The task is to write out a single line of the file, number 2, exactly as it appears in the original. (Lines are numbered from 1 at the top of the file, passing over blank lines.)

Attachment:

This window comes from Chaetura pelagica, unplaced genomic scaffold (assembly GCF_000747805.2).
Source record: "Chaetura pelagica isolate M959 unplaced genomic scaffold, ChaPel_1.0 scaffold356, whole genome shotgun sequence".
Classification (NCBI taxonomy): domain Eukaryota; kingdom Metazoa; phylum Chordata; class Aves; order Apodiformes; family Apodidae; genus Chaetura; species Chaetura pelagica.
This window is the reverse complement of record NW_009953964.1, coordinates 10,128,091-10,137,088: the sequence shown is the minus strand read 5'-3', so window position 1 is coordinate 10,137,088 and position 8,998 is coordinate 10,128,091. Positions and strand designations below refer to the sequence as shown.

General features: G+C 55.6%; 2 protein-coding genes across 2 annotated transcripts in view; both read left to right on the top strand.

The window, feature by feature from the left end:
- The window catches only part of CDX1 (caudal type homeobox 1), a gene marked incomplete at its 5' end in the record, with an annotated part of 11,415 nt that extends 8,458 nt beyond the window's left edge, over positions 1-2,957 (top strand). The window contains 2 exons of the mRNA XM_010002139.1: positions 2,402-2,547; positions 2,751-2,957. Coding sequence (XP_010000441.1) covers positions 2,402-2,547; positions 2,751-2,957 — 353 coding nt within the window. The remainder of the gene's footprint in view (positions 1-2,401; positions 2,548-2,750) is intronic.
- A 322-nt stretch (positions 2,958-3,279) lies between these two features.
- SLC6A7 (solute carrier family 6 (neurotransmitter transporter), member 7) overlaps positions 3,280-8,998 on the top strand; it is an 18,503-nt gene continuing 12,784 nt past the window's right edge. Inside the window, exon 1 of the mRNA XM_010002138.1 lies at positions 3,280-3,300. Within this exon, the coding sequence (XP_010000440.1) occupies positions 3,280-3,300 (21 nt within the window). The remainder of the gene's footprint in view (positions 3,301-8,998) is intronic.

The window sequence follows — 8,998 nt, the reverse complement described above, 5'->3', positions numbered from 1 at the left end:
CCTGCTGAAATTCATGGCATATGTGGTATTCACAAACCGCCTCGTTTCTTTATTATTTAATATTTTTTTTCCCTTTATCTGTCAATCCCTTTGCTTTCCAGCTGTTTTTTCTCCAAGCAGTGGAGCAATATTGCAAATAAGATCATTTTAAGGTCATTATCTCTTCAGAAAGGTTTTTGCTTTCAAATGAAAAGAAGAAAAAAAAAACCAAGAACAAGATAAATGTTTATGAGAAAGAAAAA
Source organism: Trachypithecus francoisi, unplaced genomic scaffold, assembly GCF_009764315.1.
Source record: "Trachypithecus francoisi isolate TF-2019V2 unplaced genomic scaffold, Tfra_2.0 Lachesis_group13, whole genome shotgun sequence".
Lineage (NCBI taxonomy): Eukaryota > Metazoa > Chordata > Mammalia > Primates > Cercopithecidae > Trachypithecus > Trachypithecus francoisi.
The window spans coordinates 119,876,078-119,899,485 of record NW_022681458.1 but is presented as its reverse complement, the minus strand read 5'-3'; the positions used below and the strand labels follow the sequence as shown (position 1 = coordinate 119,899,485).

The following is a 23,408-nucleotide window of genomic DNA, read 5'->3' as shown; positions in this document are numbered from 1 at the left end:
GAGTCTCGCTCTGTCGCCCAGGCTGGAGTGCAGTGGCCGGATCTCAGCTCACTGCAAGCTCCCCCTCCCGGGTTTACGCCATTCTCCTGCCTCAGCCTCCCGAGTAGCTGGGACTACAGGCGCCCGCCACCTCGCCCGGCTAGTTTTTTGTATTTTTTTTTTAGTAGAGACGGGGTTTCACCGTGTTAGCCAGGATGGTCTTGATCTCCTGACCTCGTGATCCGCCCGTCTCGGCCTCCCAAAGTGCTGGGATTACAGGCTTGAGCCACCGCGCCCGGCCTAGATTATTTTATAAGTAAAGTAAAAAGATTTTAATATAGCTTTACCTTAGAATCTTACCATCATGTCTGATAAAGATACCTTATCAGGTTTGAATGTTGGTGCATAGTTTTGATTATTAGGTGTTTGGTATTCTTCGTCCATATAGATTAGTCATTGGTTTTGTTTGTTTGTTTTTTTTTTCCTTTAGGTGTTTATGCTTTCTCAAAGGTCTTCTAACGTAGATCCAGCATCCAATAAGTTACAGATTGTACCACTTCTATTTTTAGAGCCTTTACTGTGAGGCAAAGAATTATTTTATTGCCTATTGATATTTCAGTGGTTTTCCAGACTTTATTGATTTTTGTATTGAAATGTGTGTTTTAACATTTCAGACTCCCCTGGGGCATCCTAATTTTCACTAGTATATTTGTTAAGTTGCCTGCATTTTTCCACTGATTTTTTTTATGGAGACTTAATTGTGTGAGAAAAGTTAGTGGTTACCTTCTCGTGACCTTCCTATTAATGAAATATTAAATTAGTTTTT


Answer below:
Source record: "Chaetura pelagica isolate M959 unplaced genomic scaffold, ChaPel_1.0 scaffold356, whole genome shotgun sequence".